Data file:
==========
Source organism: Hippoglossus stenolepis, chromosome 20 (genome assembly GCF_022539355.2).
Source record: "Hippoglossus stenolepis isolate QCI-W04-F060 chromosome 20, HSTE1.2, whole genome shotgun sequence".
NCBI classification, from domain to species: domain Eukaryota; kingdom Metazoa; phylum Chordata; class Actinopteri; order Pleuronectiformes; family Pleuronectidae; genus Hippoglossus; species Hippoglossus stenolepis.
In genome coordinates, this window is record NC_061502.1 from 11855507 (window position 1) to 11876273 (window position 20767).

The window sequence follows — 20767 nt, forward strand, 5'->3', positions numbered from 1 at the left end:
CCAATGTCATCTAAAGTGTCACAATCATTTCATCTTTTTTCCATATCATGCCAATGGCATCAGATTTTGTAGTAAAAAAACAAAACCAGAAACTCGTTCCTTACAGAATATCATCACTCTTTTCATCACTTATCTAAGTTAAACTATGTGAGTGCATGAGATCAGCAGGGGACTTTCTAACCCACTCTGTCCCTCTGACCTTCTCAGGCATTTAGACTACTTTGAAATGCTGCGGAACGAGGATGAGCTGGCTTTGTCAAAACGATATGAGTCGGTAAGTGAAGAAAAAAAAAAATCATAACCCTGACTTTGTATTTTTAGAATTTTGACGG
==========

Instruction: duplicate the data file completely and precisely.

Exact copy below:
Source organism: Hippoglossus stenolepis, chromosome 20 (genome assembly GCF_022539355.2).
Source record: "Hippoglossus stenolepis isolate QCI-W04-F060 chromosome 20, HSTE1.2, whole genome shotgun sequence".
NCBI classification, from domain to species: domain Eukaryota; kingdom Metazoa; phylum Chordata; class Actinopteri; order Pleuronectiformes; family Pleuronectidae; genus Hippoglossus; species Hippoglossus stenolepis.
In genome coordinates, this window is record NC_061502.1 from 11855507 (window position 1) to 11876273 (window position 20767).

The window sequence follows — 20767 nt, forward strand, 5'->3', positions numbered from 1 at the left end:
CCAATGTCATCTAAAGTGTCACAATCATTTCATCTTTTTTCCATATCATGCCAATGGCATCAGATTTTGTAGTAAAAAAACAAAACCAGAAACTCGTTCCTTACAGAATATCATCACTCTTTTCATCACTTATCTAAGTTAAACTATGTGAGTGCATGAGATCAGCAGGGGACTTTCTAACCCACTCTGTCCCTCTGACCTTCTCAGGCATTTAGACTACTTTGAAATGCTGCGGAACGAGGATGAGCTGGCTTTGTCAAAACGATATGAGTCGGTAAGTGAAGAAAAAAAAAAATCATAACCCTGACTTTGTATTTTTAGAATTTTGACGG